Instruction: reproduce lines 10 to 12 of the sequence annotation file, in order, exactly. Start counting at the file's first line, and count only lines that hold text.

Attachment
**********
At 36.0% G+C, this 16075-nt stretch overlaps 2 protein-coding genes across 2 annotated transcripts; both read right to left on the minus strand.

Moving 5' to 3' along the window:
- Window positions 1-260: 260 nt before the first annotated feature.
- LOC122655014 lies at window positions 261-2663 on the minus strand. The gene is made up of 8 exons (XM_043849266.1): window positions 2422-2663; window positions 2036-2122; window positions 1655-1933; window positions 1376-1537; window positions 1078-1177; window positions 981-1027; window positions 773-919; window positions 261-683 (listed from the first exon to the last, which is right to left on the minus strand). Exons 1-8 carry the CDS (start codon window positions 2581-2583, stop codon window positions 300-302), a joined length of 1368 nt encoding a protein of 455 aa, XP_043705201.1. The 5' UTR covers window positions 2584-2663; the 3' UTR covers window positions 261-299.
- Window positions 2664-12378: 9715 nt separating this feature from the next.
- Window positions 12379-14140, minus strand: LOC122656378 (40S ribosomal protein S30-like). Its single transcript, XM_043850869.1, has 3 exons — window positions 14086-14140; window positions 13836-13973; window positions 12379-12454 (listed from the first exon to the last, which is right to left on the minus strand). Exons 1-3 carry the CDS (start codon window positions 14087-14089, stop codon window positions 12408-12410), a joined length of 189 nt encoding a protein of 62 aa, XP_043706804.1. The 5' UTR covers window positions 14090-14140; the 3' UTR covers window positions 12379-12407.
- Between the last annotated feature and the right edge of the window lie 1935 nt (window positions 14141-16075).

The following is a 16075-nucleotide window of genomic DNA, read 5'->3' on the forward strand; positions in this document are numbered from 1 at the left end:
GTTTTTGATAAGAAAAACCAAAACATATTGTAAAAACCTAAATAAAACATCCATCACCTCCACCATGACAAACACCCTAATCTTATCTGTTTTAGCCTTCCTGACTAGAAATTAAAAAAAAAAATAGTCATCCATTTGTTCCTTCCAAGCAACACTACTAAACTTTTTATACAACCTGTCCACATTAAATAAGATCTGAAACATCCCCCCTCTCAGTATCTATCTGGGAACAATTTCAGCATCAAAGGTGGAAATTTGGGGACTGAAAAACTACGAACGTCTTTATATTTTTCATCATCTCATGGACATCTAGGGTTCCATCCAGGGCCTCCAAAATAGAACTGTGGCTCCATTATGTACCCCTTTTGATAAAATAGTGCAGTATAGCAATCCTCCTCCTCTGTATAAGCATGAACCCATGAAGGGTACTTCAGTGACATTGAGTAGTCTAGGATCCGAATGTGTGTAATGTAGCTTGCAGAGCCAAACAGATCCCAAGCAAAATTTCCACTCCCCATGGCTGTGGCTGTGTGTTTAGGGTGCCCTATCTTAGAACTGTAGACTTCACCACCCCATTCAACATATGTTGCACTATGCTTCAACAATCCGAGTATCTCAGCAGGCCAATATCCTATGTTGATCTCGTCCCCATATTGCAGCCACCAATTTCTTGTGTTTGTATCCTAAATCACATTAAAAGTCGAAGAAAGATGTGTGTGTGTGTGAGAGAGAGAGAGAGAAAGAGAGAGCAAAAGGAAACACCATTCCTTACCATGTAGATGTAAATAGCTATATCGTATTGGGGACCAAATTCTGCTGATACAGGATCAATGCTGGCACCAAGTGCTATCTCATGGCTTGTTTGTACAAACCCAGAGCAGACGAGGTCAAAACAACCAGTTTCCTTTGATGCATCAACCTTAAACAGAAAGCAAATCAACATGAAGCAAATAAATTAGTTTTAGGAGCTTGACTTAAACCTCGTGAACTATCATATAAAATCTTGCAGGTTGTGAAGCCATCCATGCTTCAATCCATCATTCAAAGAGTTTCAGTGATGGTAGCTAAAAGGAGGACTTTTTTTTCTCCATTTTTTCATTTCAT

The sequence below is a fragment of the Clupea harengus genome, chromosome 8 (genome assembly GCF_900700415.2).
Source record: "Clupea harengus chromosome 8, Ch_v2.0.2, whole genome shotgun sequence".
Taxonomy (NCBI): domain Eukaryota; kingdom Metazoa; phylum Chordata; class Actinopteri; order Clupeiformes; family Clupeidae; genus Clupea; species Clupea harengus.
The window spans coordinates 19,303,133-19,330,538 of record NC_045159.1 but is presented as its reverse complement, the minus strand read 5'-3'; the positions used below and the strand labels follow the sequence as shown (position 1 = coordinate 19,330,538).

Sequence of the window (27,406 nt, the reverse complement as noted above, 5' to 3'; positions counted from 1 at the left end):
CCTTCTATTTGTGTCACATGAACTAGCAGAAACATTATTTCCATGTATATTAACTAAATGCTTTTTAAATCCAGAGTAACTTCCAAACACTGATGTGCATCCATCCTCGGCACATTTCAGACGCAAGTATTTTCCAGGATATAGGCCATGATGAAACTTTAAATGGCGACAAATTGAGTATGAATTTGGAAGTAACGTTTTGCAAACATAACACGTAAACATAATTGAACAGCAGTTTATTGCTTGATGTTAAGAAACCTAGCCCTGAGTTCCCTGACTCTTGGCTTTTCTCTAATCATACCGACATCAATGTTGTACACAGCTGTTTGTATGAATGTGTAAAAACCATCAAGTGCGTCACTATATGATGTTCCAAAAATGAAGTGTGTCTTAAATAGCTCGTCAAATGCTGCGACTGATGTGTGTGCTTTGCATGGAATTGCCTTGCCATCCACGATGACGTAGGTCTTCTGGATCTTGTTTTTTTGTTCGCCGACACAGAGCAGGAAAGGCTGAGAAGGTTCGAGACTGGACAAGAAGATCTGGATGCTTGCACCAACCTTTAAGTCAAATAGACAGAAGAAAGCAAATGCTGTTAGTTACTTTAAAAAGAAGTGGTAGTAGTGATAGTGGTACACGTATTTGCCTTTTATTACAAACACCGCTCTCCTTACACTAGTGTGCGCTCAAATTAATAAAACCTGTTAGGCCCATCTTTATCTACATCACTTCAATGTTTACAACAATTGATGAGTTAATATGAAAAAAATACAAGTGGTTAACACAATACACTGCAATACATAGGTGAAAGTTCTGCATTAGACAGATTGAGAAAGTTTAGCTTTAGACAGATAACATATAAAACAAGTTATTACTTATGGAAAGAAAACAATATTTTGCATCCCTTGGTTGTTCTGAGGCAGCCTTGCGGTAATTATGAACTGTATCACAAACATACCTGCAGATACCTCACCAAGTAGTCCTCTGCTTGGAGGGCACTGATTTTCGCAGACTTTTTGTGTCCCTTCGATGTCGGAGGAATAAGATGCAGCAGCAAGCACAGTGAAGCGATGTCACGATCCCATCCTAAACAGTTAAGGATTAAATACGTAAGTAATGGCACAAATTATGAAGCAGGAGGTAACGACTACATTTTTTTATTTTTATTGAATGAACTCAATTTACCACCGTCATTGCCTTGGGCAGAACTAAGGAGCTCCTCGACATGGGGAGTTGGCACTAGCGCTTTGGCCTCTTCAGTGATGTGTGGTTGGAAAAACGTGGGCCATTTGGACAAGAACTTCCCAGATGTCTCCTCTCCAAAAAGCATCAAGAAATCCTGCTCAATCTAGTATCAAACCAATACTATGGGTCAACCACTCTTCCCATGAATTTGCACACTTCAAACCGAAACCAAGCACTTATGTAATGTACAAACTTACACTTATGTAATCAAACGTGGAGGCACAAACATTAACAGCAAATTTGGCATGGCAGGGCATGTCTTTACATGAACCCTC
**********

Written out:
The sequence below is a fragment of the Clupea harengus genome, chromosome 8 (genome assembly GCF_900700415.2).
Source record: "Clupea harengus chromosome 8, Ch_v2.0.2, whole genome shotgun sequence".
Taxonomy (NCBI): domain Eukaryota; kingdom Metazoa; phylum Chordata; class Actinopteri; order Clupeiformes; family Clupeidae; genus Clupea; species Clupea harengus.